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September 29 1812: Lord Holland and the Stage

On September 29, 1812, Lord Holland and Lord Byron continue to exchanges letters with respect to the Address for the Opening of the Drury Lane Theatre.  Lord Holland is moved by Byron's poetry to a discuss how the stage can preserve the language but also allow for "conversing with past times". He writes:

The stage (with the exception of the church by the bye) is the only place where the same things are recited publicly to different ages & it becomes thus not only a receptacle to preserve the language but a sort of organ for conversing with past times past Characters and past manners – An old play especially if more time had actually elapsed since those which are our models were written, would produce on many a reflecting Spectator much of that delusion which you have so beautifully & truly described as arising from the view of the remains of antiquity – What would one not give to hear Sophocles recited in the same accent tone & action & with the same accompaniments as Pericles did – Now as long as English lasts & an English stage is preserved uninterrupted, so long will the audience hear what Queen Elizabeth & the wits of Charles the second and Queen Anne’s time heard. 
The two letters are reproduced below.

From Lord Holland to Byron, from Holland House, September 29th 1812: 

If in correcting the lines on Menander you could in any delicate & [  ] way contrive to remind the audience that he <celebrated> {lamented} the very event you have been describing with so much feeling, the loss of Garrick, I think it would be a happy turn & {a} striking way of connecting your enumeration of Genius gifted patriarchs – By the bye I wonder you did not include the “Monody” in your list of good poems <from> {for} <thre/>theatrical presentation – if it is a little too studied & ambitious it is surely a beautiful <thing> poem & almost perfect in its kind though unquestionably too long – 

Your four lines which I have quoted on the other side on the identity of the spirit stage & plays have suggested to me a remark on the stage of any country which I do not recollect to have seen & which nevertheless is true & susceptible if there were time of being clothed in a poetical dress & fitted for a prologue on such an occasion – The stage (with the exception of the church by the bye) is the only place where the same things are recited publickly to different ages & it becomes thus not only a receptacle to preserve the language but a sort of organ for conversing with past times past Characters and past manners – An old play especially if more time had actually elapsed since those which are our models were written, would produce on many a reflecting Spectator much of that delusion which you have so beautifully & truly described as arising from the view of the remains of antiquity – What would one not give to hear Sophocles recited in the same accent tone & action & with the same accompaniments as Pericles did –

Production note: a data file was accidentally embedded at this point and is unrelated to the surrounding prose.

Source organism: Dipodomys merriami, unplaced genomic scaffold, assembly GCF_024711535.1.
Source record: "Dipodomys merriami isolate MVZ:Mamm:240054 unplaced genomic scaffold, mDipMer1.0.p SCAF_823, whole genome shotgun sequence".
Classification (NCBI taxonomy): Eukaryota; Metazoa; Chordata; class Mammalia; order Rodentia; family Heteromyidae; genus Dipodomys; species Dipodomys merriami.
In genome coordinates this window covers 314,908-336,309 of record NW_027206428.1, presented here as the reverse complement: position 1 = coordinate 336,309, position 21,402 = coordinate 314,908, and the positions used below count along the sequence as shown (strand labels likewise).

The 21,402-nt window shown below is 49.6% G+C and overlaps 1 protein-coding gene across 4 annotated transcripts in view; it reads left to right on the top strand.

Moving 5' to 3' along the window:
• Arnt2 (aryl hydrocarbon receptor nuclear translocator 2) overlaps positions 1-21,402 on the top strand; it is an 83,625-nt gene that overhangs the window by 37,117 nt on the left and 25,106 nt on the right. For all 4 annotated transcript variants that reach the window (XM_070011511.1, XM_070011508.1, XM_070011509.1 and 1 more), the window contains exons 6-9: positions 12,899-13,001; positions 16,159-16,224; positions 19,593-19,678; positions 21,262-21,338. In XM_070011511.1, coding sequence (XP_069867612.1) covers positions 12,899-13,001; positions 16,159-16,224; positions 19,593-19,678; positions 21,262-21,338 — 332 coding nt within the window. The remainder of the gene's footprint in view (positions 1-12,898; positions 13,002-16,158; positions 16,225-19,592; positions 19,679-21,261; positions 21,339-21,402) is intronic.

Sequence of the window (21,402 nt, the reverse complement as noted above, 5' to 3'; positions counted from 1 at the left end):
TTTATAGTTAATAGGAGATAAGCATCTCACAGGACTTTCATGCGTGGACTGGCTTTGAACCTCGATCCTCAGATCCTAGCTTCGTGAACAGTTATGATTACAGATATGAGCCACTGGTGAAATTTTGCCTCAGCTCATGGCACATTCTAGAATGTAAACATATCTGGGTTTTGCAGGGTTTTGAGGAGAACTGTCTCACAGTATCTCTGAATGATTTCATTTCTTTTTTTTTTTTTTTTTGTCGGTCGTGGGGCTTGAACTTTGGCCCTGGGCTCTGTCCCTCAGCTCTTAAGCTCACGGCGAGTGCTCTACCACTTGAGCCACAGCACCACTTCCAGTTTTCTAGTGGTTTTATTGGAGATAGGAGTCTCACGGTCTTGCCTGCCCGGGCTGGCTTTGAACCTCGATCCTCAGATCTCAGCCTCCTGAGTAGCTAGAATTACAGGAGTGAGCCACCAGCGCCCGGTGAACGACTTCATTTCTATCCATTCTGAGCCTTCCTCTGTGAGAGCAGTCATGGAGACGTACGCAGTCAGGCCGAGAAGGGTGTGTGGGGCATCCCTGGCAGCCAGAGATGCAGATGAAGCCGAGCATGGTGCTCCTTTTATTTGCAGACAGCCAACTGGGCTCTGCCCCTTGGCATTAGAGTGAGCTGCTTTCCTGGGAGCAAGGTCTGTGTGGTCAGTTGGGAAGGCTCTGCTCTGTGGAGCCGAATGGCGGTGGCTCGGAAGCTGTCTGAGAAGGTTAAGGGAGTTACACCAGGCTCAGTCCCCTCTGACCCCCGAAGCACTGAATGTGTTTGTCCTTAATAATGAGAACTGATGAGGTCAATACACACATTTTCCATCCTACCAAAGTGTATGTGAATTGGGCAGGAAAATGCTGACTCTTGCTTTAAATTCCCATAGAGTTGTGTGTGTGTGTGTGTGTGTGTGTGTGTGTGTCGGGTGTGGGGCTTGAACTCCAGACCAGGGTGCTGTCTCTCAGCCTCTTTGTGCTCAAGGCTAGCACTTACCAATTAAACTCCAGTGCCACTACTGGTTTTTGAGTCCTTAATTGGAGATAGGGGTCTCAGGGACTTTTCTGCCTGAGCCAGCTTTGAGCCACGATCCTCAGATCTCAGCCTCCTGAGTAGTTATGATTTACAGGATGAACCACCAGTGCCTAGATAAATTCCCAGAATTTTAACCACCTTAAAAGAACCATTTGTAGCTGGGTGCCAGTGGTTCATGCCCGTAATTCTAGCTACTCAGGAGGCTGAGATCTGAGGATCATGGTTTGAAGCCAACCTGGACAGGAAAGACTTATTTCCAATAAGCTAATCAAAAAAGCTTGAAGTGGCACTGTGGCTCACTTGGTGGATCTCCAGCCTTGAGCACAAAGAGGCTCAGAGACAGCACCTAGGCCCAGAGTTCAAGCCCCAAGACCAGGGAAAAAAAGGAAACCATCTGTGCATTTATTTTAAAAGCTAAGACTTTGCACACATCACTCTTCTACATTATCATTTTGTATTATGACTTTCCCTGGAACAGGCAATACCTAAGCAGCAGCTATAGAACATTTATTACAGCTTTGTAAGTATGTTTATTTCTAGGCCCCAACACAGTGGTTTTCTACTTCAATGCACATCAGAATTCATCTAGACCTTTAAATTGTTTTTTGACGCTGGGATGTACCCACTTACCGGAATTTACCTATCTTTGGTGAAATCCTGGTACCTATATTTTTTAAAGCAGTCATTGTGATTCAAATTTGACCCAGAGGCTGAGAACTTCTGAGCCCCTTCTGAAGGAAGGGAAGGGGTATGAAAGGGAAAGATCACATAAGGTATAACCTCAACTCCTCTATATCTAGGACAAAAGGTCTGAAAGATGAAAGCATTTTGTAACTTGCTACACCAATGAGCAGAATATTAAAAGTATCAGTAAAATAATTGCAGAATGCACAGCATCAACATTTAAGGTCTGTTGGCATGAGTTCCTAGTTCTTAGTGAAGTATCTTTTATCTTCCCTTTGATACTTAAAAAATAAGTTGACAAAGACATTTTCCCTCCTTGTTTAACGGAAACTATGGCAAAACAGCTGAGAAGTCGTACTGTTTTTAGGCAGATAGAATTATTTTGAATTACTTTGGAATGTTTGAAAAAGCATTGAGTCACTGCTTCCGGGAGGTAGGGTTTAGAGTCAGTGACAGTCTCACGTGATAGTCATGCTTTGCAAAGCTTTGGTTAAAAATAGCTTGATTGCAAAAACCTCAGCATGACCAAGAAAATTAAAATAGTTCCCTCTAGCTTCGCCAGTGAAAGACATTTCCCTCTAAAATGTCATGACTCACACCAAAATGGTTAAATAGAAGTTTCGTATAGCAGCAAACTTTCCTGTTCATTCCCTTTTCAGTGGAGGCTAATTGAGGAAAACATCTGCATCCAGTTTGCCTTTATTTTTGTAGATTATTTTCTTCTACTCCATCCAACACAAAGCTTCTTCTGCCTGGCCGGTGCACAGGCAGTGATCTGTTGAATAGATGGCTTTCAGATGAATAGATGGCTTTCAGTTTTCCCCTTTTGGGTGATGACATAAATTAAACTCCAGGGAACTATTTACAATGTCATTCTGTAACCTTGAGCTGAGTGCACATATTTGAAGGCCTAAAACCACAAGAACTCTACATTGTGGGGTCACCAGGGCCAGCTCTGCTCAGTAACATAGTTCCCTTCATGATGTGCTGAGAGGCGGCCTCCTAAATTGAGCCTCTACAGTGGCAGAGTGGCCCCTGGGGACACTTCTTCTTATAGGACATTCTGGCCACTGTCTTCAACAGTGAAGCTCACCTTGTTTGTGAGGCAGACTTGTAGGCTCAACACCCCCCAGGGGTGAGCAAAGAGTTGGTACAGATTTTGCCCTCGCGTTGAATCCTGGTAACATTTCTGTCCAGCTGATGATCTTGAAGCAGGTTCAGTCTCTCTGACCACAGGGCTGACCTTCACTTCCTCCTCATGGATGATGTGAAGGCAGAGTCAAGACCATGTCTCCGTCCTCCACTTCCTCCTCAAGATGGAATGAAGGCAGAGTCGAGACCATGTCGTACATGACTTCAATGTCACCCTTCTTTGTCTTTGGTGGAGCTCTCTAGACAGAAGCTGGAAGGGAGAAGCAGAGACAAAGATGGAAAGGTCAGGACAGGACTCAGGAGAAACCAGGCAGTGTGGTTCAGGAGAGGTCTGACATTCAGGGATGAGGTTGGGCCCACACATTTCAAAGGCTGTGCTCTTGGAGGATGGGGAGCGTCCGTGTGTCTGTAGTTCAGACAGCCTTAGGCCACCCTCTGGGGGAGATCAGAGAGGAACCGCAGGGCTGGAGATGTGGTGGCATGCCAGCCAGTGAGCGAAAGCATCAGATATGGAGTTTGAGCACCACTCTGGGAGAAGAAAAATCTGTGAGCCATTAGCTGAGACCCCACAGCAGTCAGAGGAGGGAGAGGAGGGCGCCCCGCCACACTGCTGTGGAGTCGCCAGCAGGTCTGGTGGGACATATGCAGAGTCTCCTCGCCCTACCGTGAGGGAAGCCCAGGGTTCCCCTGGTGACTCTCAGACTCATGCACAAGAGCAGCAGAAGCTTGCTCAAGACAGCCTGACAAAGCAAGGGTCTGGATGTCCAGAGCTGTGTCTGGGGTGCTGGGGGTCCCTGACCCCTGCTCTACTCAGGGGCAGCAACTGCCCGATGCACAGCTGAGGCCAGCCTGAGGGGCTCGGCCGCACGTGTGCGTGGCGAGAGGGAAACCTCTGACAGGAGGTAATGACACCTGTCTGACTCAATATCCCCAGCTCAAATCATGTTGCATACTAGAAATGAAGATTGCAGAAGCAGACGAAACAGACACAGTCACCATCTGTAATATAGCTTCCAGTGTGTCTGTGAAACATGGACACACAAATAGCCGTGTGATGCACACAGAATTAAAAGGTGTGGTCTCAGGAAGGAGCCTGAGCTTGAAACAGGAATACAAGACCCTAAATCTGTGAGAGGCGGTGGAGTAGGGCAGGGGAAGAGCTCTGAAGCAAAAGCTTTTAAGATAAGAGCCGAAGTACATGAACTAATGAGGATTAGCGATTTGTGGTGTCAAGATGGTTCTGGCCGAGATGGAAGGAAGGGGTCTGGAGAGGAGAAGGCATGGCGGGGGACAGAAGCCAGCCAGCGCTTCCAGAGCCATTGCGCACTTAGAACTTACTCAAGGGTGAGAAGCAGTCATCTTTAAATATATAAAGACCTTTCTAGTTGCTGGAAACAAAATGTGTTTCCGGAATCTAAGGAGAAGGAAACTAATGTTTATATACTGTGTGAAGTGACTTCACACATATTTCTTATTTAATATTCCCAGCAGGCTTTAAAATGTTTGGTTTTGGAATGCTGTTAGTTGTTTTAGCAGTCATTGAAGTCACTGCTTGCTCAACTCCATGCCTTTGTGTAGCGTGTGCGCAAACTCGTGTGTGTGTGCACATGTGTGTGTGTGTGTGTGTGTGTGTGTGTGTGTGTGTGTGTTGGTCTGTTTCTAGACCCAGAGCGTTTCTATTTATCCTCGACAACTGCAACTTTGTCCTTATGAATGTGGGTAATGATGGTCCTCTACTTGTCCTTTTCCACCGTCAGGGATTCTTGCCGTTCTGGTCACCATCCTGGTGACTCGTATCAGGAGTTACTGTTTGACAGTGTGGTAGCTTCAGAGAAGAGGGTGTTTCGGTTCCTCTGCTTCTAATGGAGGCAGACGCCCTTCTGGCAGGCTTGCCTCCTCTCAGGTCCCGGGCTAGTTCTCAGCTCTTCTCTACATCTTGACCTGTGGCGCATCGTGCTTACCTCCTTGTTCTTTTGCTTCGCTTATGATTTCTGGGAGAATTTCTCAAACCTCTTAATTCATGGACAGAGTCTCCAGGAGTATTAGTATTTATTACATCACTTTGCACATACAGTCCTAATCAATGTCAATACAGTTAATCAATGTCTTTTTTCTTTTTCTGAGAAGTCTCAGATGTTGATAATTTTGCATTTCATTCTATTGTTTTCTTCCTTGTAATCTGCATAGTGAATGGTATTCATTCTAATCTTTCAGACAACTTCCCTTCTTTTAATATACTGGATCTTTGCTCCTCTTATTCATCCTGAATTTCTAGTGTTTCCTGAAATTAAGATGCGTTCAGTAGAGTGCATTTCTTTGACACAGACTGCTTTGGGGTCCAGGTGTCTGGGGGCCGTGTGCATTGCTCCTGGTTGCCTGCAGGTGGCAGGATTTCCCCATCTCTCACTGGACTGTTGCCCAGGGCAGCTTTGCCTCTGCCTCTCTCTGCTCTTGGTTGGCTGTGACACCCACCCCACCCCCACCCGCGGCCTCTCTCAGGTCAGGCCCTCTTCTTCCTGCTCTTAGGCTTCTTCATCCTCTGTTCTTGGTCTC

Now as long as English lasts & an English stage is preserved uninterrupted, so long will the audience hear what Queen Elizabeth & the wits of Charles the second and Qn Anne’s time heard – I do not know whether I <express myself> explain myself in prose & therefore <do> {am} not so unreasonable as to expect to be construed in verse, <especially xxxxx by> but as the only amiable <part feature in superstitious rites & ceremonies & even establishments, is the sort of mysterious approximation which they produce between <distant or> remote ages it is pleasant at least to reflect that in a continued & uninterrupted exhibition of the same dramatic works in the same language some classical intercourse may be preserved through us between our ancestors & our descendants – 

Fortunately for you the hour of putting in the letters has arrived & I must close this long prose which is only good for this, that if you take the trouble to read it <<you will>> you will> <put> <find it extremely> you will find nothing in it that can divert your mind from the occupation of correcting your address – One of the great objects of revision in all works & especially verse is additional perspicuity & one of the ways of being perspicuous is to think a great deal on the subject – nothing but the conviction that the more you think it over the better you will make it can justify my troubling you so much at length with my own conscience & my taking such great liberties as I have done with what is so good – 

I doubt whether I shall not take Ld Jersey’s at Middleton in (or rather out of) may way to town & if you would meet me there, that would decide me – we shall not be above 35 miles apart when I am at Bowood – Pray write & tell me whether you could meet me with the copy quite revised & not exceeding 76 lines on Saturday at Tetbury – to breakfast or to what you will – As an invalid & a Cheltenham water drinker you must have time to return by daylight – Yrs again & again 
Vll Holland

Byron to Lord Holland, from Cheltenham, September 29th 1812: 
Septr. 29th.  

My dear Lord –  Shakespeare certainly ceased to reign in one of his Kingdoms, as George 3d. did in America, & George 4th. may in Ireland. – now we have nothing to do out of our own realms, and when the monarchy was gone, his majesty had but a barren sceptre – I have cut away you will see, & altered, but make it what you please – only I do implore for my own gratification one lash on those accursed quadrupeds – a “long shot Sir Lucius if you love Me.

 – I have altered wave &c. & the fire & so forth for the timid. – – Let me hear from you when convenient & believe me 

ever yr. obliged 
B.

P.S. Do let that stand – & cut out elsewhere. – I shall choak if we must overlook their d – d menagerie. 

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